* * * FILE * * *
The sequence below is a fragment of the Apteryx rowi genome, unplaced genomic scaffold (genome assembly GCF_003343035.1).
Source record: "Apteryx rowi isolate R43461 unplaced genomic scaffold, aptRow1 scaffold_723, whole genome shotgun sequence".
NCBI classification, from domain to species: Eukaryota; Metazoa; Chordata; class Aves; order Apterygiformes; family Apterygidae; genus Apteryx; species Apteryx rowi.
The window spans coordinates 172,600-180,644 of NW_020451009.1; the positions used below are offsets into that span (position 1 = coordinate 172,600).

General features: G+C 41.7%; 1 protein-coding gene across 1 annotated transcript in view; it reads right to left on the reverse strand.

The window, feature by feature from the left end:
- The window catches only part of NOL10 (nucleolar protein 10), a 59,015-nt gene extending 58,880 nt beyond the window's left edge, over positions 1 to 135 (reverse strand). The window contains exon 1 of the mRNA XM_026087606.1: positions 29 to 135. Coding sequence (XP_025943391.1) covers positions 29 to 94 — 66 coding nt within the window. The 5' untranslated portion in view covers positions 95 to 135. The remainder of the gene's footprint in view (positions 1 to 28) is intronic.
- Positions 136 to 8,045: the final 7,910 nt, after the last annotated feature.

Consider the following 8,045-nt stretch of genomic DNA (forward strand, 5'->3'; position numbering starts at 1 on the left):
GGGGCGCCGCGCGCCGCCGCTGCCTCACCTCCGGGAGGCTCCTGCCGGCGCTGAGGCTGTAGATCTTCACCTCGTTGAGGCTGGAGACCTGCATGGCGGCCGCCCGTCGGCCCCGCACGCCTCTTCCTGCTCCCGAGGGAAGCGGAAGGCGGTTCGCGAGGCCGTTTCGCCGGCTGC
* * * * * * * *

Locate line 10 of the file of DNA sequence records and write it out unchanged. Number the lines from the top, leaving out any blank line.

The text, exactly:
GGGGCGCCGCGCGCCGCCGCTGCCTCACCTCCGGGAGGCTCCTGCCGGCGCTGAGGCTGTAGATCTTCACCTCGTTGAGGCTGGAGACCTGCATGGCGGCCGCCCGTCGGCCCCGCACGCCTCTTCCTGCTCCCGAGGGAAGCGGAAGGCGGTTCGCGAGGCCGTTTCGCCGGCTGC